Lottery to help our good causes
You may have heard rumours that there are plans to launch a Peterborough Lottery with proceeds supporting local community groups and charities, writes Peterborough City Council leader John Holdich.
I’m pleased to tell you it’s true and on Monday the council’s cabinet approved the plans.
This would be a low-cost, low-risk community lottery where 60 per cent of funds raised go to good causes. The rest will go towards prizes and running the project.
We will not take a penny of the profits made from the lottery, but it will allow us to spend less of our ever dwindling budget on community grants.
That way we have more money to spend on the services that we have a duty to provide for our residents, in particular protecting and caring for the elderly, young and vulnerable.
Tickets would be sold online for £1 and the draw would be weekly with a guaranteed jackpot of £25,000 and a range of smaller prizes on offer too.
We now await full authorisation from the Gambling Commission to go ahead with the lottery, with a view to launching in the autumn.
Running a lottery is an idea that I saw was working well in Aylesbury Vale at last year’s Local Government Association conference.
In its first year, the Aylesbury Vale District Council lottery generated over £70,000 for local good causes, exceeding all original targets. Over 150 good causes are already signed up and benefitting from the lottery there.
Although we currently give money to a number of good causes, with council funding reducing all the time we are limited to the amount we can offer and the number of groups we can support.
We know there are many other groups and organisations that would benefit from funding if we could offer it and a lottery will allow us to do so. Of course, gambling has to be regulated, so we will contribute to the support of problem gambling in a range of ways including considering a maximum cap on the number of tickets that a person can buy.
However, guidance by the Gambling Commission states that lotteries are considered to be low risk in terms of encouraging people to take up gambling. If just 0.5 per cent of our population who will be eligible to play the Peterborough Lottery did so, it would generate a benefit to the community of £22,000.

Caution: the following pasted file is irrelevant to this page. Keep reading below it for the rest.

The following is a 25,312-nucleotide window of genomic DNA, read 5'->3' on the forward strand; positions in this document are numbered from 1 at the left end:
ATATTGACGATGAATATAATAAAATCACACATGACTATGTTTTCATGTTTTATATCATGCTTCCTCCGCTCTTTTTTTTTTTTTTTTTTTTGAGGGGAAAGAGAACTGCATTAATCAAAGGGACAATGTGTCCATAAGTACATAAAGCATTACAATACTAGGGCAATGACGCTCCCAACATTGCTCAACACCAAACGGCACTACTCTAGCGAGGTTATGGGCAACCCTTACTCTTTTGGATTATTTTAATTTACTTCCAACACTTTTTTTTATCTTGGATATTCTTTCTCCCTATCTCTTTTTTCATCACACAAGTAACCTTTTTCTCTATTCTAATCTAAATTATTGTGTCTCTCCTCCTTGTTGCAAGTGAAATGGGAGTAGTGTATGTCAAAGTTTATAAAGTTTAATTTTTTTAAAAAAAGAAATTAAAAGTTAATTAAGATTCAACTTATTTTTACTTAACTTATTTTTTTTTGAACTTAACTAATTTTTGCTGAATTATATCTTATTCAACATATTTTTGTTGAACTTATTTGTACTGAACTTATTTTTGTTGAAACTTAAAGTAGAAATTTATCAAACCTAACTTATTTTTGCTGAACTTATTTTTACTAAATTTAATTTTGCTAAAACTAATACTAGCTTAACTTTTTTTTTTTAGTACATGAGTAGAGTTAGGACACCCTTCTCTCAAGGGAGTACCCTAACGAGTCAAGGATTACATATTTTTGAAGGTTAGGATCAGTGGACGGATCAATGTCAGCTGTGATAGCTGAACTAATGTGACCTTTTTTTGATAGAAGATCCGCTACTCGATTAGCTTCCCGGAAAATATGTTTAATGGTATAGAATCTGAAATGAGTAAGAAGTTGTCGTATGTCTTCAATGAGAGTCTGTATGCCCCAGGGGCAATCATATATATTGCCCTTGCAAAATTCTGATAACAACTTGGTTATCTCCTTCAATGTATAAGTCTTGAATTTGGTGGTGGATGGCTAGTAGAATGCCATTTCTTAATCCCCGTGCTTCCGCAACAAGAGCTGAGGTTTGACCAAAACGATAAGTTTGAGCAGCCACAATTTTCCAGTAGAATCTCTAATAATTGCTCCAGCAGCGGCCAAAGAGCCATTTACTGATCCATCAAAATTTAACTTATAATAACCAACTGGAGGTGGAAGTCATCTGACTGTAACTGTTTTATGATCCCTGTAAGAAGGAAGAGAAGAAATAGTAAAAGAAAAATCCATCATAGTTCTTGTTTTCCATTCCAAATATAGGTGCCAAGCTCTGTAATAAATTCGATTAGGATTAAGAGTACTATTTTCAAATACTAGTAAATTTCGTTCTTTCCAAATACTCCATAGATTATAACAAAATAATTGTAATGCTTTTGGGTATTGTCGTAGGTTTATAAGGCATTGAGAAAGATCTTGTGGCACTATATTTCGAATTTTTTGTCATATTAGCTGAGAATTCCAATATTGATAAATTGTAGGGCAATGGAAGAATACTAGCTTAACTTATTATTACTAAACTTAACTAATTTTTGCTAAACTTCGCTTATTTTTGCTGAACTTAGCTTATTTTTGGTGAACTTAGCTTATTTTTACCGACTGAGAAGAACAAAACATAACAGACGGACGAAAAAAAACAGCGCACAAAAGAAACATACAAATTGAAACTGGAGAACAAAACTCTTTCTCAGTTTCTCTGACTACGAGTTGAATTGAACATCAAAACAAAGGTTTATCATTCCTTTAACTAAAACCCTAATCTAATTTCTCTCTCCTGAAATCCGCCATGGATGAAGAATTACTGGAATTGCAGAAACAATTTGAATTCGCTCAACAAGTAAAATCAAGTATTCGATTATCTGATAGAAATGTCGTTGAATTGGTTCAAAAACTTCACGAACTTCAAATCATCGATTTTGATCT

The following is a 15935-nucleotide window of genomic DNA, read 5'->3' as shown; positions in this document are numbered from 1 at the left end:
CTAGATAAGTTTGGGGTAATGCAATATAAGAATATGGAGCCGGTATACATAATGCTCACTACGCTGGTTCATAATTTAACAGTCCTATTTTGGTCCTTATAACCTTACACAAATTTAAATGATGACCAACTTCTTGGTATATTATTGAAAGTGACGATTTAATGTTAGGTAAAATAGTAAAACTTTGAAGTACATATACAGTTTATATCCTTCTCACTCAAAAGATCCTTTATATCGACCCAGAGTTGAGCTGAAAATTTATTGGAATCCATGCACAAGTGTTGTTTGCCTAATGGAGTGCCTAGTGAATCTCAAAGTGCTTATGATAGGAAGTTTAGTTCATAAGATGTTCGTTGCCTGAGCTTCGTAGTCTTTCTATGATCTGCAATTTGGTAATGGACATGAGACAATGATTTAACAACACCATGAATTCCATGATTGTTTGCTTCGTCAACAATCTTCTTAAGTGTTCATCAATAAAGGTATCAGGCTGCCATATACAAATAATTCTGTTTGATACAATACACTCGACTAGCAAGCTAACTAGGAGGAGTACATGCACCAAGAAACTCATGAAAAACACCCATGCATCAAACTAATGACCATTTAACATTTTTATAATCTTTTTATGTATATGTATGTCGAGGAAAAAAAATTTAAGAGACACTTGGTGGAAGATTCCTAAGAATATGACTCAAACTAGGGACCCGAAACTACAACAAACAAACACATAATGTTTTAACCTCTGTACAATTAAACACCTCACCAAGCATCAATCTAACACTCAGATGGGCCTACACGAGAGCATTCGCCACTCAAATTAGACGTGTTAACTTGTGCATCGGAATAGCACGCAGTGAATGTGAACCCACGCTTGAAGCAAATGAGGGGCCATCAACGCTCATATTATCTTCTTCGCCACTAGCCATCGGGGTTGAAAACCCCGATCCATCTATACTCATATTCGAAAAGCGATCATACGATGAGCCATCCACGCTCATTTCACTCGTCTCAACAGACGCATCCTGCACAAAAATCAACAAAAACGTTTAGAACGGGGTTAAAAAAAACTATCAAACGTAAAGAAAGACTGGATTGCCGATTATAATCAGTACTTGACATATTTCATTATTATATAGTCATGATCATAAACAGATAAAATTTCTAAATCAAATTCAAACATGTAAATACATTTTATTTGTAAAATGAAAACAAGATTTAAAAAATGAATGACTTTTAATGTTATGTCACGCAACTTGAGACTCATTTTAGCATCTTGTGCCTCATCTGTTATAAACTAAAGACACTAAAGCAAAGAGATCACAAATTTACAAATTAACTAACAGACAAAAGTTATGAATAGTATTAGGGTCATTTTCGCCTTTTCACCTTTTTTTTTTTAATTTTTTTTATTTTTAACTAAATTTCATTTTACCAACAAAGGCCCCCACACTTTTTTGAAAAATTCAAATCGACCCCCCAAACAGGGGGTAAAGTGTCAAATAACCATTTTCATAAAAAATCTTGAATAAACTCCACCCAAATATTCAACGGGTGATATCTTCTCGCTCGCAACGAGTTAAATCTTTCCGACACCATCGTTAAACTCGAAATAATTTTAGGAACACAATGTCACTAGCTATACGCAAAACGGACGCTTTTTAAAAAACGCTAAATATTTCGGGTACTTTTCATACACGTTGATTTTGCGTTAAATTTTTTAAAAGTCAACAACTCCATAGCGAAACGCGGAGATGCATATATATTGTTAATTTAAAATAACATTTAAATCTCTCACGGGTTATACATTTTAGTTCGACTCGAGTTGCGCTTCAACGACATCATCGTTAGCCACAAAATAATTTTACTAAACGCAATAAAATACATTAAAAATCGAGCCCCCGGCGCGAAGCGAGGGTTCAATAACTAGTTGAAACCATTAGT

That’s a fantastic amount which could have huge benefits to our residents.
This week we announced the site for a new hydrotherapy pool and relocated Heltwate Special School.
Both facilities will open by September 2019 at the former Perkins Sports Ground on Newark Road.
Essential repairs and refurbishment of the existing St George’s Community Hydrotherapy Pool on Dogsthorpe Road is also progressing well, with it due to reopen by the end of September. Many people rely on hydrotherapy sessions to manage their pain and health conditions.
At the time the pool closed in March because of a leak, in the region of 250 people were using it on a weekly basis.
It is for this reason we have committed to building a new pool in the city, in the knowledge that the St George’s pool is nearing the end of its life.
We will shortly be starting to work closely with the pool’s steering and user groups to design a modern facility for the wider community.
I’m not usually spotted in nightclubs these days, but I had a great time last week at Lava Lamp at Club Caliente in Parnwell.
The club meets regularly and is run by people with learning disabilities for people with learning disabilities. The man who set the club up, Vincenzo Petruziello, invited me along to celebrate its 10th anniversary.
I met Enzo 30 years ago and he does a fantastic job championing the rights of people with learning disabilities.
It was a great night and everyone had a fantastic time. If you’d like more information you can follow Lava Lamp on Facebook.
It was good to see that the Peterborough Telegraph’s Head of Comedic Content is now in place and already poking fun at the council by inventing some new ‘jobs’ last week.
With councils across the country notorious for long-winded titles it was excellent banter but for those that didn’t get it - it wasn’t true.
We are most definitely not appointing an officer to monitor the salaries of senior officers!